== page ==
America's Environmental Report Card: Are We Making the Grade?

By Damstra, Terri | Environmental Health Perspectives, April 2005 | Go to article overview

America's Environmental Report Card: Are We Making the Grade?


Damstra, Terri, Environmental Health Perspectives


America's Environmental Report Card: Are We Making the Grade?

By Harvey Blatt Cambridge, MA:MIT Press, 2005. 277 pp. ISBN: 0-262-02572-8, $27.95 cloth

Protecting the environment continues to be a top priority for most Americans. Some examples of major environmental concerns include water and air pollution, hazardous waste disposal, use of toxic chemicals, and environmental threats children. In America's Environmental Report Card: Are We Making the Grade? Harvey Blatt provides a comprehensive status report on the following nine selected complex environmental problems: water pollution, dangers of floods, leaching of garbage from landfills, pesticide runoff, depletion of energy resources, global warming, air pollution, ozone depletion, and radiation from nuclear power plants and the storage of nuclear wastes. He also describes whether the situation with respect to these issues is deteriorating or improving and what actions can be taken at the individual, corporate, and political levels to ensure safe and adequate resources for future generations.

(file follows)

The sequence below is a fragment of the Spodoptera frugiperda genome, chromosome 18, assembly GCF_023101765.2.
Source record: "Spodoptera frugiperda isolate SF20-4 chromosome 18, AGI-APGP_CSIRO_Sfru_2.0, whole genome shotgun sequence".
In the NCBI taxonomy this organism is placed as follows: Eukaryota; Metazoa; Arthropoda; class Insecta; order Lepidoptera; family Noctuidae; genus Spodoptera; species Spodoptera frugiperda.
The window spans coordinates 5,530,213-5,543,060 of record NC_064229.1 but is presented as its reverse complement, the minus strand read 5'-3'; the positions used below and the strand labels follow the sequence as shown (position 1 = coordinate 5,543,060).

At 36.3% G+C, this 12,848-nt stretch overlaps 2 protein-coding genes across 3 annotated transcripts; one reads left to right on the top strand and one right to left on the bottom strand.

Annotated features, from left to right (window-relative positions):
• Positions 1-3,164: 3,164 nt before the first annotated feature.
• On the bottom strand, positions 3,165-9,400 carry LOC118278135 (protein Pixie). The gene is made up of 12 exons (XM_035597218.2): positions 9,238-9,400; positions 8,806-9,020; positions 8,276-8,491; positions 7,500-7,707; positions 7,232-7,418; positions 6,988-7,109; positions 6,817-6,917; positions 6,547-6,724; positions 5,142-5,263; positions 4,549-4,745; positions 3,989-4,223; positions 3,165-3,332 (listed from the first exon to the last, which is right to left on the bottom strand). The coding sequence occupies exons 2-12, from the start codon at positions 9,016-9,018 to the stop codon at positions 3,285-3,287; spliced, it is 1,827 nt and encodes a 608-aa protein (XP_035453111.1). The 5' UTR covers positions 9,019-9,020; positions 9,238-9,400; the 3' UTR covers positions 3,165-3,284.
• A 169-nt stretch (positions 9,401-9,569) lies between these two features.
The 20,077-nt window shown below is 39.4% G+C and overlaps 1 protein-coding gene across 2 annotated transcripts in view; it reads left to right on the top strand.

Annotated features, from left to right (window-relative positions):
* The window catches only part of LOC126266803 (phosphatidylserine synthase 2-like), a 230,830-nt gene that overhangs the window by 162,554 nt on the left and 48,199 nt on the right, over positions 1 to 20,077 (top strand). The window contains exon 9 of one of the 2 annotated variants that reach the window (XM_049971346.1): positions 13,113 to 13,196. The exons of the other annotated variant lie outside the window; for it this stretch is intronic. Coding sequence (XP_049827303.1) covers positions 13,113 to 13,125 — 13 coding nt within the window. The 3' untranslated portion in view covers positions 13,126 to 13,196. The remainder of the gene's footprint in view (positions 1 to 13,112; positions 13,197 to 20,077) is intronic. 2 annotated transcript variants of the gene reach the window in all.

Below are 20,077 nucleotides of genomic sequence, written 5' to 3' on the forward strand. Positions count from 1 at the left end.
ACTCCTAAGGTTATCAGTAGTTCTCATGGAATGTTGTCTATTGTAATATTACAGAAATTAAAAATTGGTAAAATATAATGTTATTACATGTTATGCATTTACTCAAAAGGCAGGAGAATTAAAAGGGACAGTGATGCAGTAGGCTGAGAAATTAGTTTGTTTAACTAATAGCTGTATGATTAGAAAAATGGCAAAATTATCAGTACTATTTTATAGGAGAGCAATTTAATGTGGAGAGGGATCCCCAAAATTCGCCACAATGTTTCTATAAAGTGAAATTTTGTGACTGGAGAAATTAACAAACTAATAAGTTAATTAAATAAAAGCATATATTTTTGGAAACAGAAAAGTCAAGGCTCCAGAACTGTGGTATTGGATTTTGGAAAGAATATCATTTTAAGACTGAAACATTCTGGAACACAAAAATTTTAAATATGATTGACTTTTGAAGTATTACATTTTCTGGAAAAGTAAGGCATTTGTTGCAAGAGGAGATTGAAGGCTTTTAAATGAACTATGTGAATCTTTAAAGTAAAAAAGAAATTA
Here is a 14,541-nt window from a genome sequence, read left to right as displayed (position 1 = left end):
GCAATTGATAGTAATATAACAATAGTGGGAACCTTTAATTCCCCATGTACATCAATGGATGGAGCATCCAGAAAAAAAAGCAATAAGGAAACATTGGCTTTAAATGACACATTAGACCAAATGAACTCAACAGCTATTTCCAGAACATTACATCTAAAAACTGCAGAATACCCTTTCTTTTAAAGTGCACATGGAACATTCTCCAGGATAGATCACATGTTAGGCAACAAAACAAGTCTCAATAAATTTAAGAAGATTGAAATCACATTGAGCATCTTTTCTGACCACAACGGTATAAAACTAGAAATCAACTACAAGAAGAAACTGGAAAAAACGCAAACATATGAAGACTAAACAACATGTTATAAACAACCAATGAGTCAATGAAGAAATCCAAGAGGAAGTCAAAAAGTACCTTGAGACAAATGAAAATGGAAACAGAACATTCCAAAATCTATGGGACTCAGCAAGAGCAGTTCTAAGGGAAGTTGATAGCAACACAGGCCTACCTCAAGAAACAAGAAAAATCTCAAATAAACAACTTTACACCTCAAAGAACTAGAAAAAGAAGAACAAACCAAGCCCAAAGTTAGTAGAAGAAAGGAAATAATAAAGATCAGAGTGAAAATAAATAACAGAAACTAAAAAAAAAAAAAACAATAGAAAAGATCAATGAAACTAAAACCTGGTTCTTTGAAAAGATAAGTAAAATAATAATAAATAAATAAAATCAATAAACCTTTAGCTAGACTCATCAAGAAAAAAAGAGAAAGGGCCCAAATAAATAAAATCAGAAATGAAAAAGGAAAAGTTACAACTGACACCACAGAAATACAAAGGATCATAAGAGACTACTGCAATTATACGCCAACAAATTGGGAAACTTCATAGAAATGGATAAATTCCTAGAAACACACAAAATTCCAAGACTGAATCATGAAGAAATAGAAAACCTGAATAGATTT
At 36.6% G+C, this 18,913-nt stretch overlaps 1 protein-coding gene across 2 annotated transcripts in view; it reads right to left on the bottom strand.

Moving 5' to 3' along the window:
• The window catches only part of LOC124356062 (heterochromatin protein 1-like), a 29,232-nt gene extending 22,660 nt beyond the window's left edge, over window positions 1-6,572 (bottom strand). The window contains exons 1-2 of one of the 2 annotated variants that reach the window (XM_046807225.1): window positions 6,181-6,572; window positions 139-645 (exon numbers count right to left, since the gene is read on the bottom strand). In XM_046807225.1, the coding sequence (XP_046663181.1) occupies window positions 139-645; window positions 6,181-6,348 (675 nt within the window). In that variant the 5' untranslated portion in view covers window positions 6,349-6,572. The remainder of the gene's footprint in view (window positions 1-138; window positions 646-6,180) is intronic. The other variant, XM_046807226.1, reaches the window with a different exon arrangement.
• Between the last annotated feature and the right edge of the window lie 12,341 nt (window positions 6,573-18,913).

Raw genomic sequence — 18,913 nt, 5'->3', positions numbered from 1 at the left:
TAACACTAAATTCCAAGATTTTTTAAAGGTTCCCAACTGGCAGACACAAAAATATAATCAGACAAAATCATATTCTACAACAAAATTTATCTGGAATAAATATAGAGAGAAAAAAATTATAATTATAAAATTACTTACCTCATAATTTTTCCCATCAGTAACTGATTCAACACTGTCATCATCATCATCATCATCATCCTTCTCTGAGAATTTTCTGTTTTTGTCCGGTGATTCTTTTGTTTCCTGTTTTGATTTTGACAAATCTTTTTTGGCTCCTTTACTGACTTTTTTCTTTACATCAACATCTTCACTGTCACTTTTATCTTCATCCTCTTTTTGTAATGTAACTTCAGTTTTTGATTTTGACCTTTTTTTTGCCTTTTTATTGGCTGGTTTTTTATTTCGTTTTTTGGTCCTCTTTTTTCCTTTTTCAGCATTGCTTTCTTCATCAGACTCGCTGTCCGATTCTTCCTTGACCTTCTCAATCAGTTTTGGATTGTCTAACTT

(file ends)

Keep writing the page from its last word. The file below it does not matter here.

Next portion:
This book contains a large amount of information and statistics, often presented in charts, figures, and tables. It is easily comprehensible, and one does not "get lost in the numbers." Its conversational tone, interspersed with anecdotes and humor, makes the 238 pages of text easy to read and at times entertaining.

However, the book does not provide a scientific review or analysis of the selected environmental issues and at times does not provide a balanced scientific viewpoint. For example, the introductory statement that "data suggesting that toxic agents in the environment have reduced the average male sperm count by 42 percent in the past 50 years" is not backed up by references nor is there mention of other references that do not support this hypothesis. Such a statement in isolation could be very alarming to the general public. The references cited in the book are mainly secondary sources, in many instances from magazine and newspaper articles. Perhaps it is this reliance on secondary sources that sometimes leads to inaccuracies and misleading statements. For example, there is no scientific evidence to indicate that global warming may result in an "epidemic" of an increase in male babies over female (p. …

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